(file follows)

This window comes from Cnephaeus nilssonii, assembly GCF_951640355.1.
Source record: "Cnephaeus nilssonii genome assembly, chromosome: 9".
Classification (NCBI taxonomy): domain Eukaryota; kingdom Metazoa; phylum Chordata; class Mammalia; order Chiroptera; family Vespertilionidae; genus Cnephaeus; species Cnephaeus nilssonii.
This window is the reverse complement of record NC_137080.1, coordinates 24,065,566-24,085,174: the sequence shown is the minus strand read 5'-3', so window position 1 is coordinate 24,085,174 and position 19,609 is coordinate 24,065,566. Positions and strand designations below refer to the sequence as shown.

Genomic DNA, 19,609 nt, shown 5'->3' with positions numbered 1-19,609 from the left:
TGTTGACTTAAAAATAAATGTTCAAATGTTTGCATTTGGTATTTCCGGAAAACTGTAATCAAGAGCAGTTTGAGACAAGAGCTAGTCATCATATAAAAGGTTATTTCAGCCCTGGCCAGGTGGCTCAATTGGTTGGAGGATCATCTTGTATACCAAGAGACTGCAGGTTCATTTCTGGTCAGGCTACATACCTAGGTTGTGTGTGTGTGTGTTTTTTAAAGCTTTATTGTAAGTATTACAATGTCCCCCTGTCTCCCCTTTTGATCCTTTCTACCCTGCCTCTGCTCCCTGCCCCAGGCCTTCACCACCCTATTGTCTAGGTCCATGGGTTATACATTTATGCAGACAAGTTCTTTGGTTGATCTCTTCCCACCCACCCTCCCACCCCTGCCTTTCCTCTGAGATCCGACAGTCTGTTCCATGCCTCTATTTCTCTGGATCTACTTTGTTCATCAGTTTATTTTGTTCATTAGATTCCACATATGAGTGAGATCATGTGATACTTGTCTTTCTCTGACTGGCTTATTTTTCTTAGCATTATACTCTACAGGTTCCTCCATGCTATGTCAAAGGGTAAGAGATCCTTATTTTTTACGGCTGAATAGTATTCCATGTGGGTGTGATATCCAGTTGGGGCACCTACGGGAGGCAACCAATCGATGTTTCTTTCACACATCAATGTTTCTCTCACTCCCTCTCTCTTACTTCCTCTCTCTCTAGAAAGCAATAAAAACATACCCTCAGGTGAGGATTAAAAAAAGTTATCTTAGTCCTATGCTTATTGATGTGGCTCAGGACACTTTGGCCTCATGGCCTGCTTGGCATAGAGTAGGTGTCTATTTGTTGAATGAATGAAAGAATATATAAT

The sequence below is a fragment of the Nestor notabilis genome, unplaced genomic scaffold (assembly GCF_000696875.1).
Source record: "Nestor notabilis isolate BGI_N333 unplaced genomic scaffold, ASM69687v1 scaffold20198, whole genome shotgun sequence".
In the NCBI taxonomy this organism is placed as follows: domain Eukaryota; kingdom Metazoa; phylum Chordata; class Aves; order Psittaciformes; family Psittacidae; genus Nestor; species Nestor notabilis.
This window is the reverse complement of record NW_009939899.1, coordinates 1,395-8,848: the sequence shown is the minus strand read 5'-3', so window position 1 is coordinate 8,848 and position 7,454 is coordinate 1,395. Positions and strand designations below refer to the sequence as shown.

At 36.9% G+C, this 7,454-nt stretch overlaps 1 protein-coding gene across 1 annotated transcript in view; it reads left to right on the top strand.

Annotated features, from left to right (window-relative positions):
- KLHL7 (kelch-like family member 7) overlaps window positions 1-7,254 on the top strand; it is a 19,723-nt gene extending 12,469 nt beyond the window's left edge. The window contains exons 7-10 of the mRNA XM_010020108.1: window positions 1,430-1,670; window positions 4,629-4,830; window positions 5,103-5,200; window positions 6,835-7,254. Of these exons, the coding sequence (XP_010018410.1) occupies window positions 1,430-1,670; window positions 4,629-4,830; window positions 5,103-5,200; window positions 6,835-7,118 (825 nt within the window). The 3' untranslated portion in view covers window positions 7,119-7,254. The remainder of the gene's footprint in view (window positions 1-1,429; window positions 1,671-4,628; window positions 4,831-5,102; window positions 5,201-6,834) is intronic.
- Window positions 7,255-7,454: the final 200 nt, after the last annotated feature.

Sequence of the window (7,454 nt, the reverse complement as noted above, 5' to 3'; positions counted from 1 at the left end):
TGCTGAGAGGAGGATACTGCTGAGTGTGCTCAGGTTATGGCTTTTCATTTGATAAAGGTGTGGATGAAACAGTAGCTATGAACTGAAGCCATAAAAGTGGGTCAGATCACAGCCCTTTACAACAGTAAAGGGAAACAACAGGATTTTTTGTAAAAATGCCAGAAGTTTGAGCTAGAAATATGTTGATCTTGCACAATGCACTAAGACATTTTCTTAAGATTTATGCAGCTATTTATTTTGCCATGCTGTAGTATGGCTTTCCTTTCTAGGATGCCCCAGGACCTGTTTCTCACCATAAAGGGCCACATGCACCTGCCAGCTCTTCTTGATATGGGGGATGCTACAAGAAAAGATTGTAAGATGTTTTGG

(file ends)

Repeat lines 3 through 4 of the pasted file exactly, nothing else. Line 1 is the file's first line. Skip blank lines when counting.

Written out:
Classification (NCBI taxonomy): domain Eukaryota; kingdom Metazoa; phylum Chordata; class Mammalia; order Chiroptera; family Vespertilionidae; genus Cnephaeus; species Cnephaeus nilssonii.
This window is the reverse complement of record NC_137080.1, coordinates 24,065,566-24,085,174: the sequence shown is the minus strand read 5'-3', so window position 1 is coordinate 24,085,174 and position 19,609 is coordinate 24,065,566. Positions and strand designations below refer to the sequence as shown.